Zircon U-Pb Geochronology Links the End-Triassic Extinction with the Central Atlantic Magmatic Province

  title={Zircon U-Pb Geochronology Links the End-Triassic Extinction with the Central Atlantic Magmatic Province},
  author={Terrence Blackburn and Paul E. Olsen and Samuel A. Bowring and Noah M. McLean and Dennis V. Kent and John H Puffer and Greg McHone and E. Troy Rasbury and Mohammed Et-Touhami},
  pages={941 - 945}
Life Versus the Volcanoes Correlating a specific triggering event, such as an asteroid impact or massive volcanism, to mass extinction events is clouded by the difficulty in precisely timing their occurrence in the geologic record. Based on rock samples collected in North America and Morocco, Blackburn et al. (p. 941, published online 21 March) acquired accurate ages for events surrounding the mass extinction that occurred ∼201 million years ago, between the Triassic and Jurassic Periods. The… 
The dawn of CAMP volcanism and its bearing on the end-Triassic carbon cycle disruption
The cause-and-effect relationship between the c. 201 Ma eruption of the Central Atlantic magmatic province (CAMP) and the end-Triassic abrupt climate change and mass extinction is at present based on
Mercury evidence for pulsed volcanism during the end-Triassic mass extinction
Pulsatory volcanism, and associated perturbations in the ocean–atmosphere system, likely had profound implications for the rate and magnitude of the end-Triassic mass extinction and subsequent biotic recovery.
Rapid eruption of the Columbia River flood basalt and correlation with the mid-Miocene climate optimum
U-Pb ages show Earth’s youngest flood basalt province erupted in 750 ka starting ~16.65 Ma during Miocene global warming, indicating that the onset of flood volcanism is nearly contemporaneous with that of the MMCO.
U-Pb geochronology of the Deccan Traps and relation to the end-Cretaceous mass extinction
U-Pb zircon geochronology is applied to Deccan rocks and it is shown that the main phase of eruptions initiated ~250,000 years before the Cretaceous-Paleogene boundary and that >1.1 million cubic kilometers of basalt erupted in ~750,000 Years.
Effects of the Triassic-Jurassic Central Atlantic Magmatic Event Recorded in Continental Strata in Western Pangea: The δ13C Record of Warner Valley & Zion National Park
The Triassic is a period of abrupt climate change bracketed by mass extinctions including one driven by the eruption of the Central Atlantic Magmatic Province (CAMP) in the Late Triassic. The Moenave
Mercury anomalies and the timing of biotic recovery following the end-Triassic mass extinction
Hg isotopes display no significant mass independent fractionation within the extinction and depauperate intervals, consistent with a volcanic origin for the Hg, and indicate that significant biotic recovery did not begin until CAMP eruptions ceased.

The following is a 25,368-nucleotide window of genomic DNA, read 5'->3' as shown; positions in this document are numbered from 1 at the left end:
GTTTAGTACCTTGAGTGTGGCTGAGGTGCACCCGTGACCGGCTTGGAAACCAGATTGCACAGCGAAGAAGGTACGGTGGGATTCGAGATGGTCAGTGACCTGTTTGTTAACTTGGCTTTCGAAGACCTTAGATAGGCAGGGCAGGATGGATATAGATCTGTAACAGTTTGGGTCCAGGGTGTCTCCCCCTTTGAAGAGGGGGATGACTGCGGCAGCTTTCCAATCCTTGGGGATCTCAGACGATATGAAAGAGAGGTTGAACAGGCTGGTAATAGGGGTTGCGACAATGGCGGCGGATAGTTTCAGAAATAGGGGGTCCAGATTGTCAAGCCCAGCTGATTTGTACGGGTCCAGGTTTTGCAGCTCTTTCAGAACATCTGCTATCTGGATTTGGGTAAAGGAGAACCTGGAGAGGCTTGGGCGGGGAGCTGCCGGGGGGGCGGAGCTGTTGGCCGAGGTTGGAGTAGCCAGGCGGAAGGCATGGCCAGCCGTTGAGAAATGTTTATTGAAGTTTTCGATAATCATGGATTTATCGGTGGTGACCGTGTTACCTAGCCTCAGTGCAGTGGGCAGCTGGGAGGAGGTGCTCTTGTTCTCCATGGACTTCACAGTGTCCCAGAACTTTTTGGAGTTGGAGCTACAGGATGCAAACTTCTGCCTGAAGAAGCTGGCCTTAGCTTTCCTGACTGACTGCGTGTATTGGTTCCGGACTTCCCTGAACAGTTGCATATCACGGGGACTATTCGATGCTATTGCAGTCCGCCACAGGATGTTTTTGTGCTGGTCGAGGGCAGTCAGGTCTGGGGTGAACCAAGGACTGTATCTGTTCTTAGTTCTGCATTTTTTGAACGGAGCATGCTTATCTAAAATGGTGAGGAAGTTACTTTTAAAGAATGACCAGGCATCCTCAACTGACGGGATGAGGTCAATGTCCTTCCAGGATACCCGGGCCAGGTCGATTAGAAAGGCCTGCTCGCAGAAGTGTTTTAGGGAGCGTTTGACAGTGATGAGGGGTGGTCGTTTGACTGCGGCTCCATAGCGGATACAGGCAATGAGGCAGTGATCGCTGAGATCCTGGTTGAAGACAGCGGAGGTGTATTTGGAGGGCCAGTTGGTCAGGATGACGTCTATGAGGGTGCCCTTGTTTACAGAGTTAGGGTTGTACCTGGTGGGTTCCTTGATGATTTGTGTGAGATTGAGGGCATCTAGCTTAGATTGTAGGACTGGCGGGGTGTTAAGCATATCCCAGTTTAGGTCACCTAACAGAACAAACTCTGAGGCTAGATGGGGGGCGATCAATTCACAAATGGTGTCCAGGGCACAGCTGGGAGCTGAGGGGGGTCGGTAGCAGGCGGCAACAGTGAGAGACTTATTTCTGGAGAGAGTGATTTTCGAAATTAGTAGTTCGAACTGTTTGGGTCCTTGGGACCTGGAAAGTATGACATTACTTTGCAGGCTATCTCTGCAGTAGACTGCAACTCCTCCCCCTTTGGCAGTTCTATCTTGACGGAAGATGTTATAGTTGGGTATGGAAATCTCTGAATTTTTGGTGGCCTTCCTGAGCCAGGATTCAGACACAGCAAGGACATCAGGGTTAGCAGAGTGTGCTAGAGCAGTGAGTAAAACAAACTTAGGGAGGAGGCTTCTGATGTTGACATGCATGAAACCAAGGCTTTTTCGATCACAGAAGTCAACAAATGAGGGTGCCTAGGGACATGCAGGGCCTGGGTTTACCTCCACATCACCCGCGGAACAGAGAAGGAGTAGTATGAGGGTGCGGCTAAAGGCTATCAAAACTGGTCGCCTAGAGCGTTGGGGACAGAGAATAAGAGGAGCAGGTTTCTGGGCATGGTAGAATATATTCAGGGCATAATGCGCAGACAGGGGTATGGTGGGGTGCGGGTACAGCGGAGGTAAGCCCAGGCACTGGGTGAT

Terrestrial and marine extinction at the Triassic-Jurassic boundary synchronized with major carbon-cycle perturbation: A link to initiation of massive volcanism?
Mass extinction at the Triassic-Jurassic (Tr-J) boundary occurred about the same time (200 Ma) as one of the largest volcanic eruptive events known, that which characterized the Central Atlantic
A new chronology for the end-Triassic mass extinction
Compound-specific carbon isotopes from Earth’s largest flood basalt eruptions directly linked to the end-Triassic mass extinction
It is shown that carbon isotopes of leaf wax derived lipids, wood, and total organic carbon from two orbitally paced lacustrine sections interbedded with the CAMP in eastern North America show similar excursions to those seen in the mostly marine St. Audrie's Bay section in England.
Astronomically tuned geomagnetic polarity timescale for the Late Triassic
Cycle stratigraphic and magnetostratigraphic analyses of a -5000-m-thick composite section obtained by scientific coring in the Newark rift basin of eastern North America provide a high-resolution
Synchrony of the Central Atlantic magmatic province and the Triassic-Jurassic boundary climatic and biotic crisis
The evolution of life on Earth is marked by catastrophic extinction events, one of which occurred ca. 200 Ma at the transition from the Triassic Period to the Jurassic Period (Tr-J boundary),
The quest for chron E23r at Partridge Island, Bay of Fundy, Canada: CAMP emplacement postdates the end-Triassic extinction event at the North American craton
The Partridge Island stratigraphic section at the Bay of Fundy, Maritime Canada, reveals a continental sedimen- tary succession with the end-Triassic mass extinction level closely followed by basalts
New evidence for geologically instantaneous emplacement of earliest Jurassic Central Atlantic magmatic province basalts on the North American margin
Dikes in the southeastern United States represent a major component of the Central Atlantic magmatic province and record kinematics of Pangean breakup near the critical, predrift junction of three